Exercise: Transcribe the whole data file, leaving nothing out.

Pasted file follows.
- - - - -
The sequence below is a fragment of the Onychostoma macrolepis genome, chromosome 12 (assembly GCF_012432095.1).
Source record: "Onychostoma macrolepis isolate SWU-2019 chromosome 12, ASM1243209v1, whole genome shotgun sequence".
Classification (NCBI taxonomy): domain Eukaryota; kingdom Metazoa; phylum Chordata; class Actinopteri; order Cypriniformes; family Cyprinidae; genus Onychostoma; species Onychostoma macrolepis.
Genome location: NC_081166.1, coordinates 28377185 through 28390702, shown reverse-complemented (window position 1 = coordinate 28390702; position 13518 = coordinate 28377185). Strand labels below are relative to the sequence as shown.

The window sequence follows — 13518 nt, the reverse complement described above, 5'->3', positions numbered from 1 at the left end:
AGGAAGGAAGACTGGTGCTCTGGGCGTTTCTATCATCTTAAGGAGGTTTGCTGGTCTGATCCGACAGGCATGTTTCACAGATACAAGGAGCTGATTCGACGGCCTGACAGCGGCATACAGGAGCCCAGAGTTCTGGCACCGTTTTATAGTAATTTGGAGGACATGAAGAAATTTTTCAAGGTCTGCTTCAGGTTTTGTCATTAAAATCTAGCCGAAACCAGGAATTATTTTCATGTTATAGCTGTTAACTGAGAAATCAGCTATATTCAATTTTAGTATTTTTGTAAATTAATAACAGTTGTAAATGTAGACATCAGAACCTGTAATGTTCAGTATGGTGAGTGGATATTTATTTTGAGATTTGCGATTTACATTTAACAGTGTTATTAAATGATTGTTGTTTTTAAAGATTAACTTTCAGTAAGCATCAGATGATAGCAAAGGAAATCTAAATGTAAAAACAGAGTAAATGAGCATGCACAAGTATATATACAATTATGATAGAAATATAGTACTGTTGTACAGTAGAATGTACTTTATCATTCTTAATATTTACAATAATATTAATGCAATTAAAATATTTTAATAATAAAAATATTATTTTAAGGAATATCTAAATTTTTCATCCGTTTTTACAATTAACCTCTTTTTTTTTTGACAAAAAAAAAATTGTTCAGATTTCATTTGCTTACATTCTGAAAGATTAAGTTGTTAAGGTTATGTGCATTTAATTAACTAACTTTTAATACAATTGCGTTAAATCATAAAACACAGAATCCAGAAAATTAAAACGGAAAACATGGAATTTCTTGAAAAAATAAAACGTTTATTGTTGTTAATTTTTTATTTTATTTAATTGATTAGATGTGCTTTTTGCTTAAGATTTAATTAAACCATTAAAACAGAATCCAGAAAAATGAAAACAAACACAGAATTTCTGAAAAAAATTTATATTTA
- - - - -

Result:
The sequence below is a fragment of the Onychostoma macrolepis genome, chromosome 12 (assembly GCF_012432095.1).
Source record: "Onychostoma macrolepis isolate SWU-2019 chromosome 12, ASM1243209v1, whole genome shotgun sequence".
Classification (NCBI taxonomy): domain Eukaryota; kingdom Metazoa; phylum Chordata; class Actinopteri; order Cypriniformes; family Cyprinidae; genus Onychostoma; species Onychostoma macrolepis.
Genome location: NC_081166.1, coordinates 28377185 through 28390702, shown reverse-complemented (window position 1 = coordinate 28390702; position 13518 = coordinate 28377185). Strand labels below are relative to the sequence as shown.

The window sequence follows — 13518 nt, the reverse complement described above, 5'->3', positions numbered from 1 at the left end:
AGGAAGGAAGACTGGTGCTCTGGGCGTTTCTATCATCTTAAGGAGGTTTGCTGGTCTGATCCGACAGGCATGTTTCACAGATACAAGGAGCTGATTCGACGGCCTGACAGCGGCATACAGGAGCCCAGAGTTCTGGCACCGTTTTATAGTAATTTGGAGGACATGAAGAAATTTTTCAAGGTCTGCTTCAGGTTTTGTCATTAAAATCTAGCCGAAACCAGGAATTATTTTCATGTTATAGCTGTTAACTGAGAAATCAGCTATATTCAATTTTAGTATTTTTGTAAATTAATAACAGTTGTAAATGTAGACATCAGAACCTGTAATGTTCAGTATGGTGAGTGGATATTTATTTTGAGATTTGCGATTTACATTTAACAGTGTTATTAAATGATTGTTGTTTTTAAAGATTAACTTTCAGTAAGCATCAGATGATAGCAAAGGAAATCTAAATGTAAAAACAGAGTAAATGAGCATGCACAAGTATATATACAATTATGATAGAAATATAGTACTGTTGTACAGTAGAATGTACTTTATCATTCTTAATATTTACAATAATATTAATGCAATTAAAATATTTTAATAATAAAAATATTATTTTAAGGAATATCTAAATTTTTCATCCGTTTTTACAATTAACCTCTTTTTTTTTTGACAAAAAAAAAATTGTTCAGATTTCATTTGCTTACATTCTGAAAGATTAAGTTGTTAAGGTTATGTGCATTTAATTAACTAACTTTTAATACAATTGCGTTAAATCATAAAACACAGAATCCAGAAAATTAAAACGGAAAACATGGAATTTCTTGAAAAAATAAAACGTTTATTGTTGTTAATTTTTTATTTTATTTAATTGATTAGATGTGCTTTTTGCTTAAGATTTAATTAAACCATTAAAACAGAATCCAGAAAAATGAAAACAAACACAGAATTTCTGAAAAAAATTTATATTTA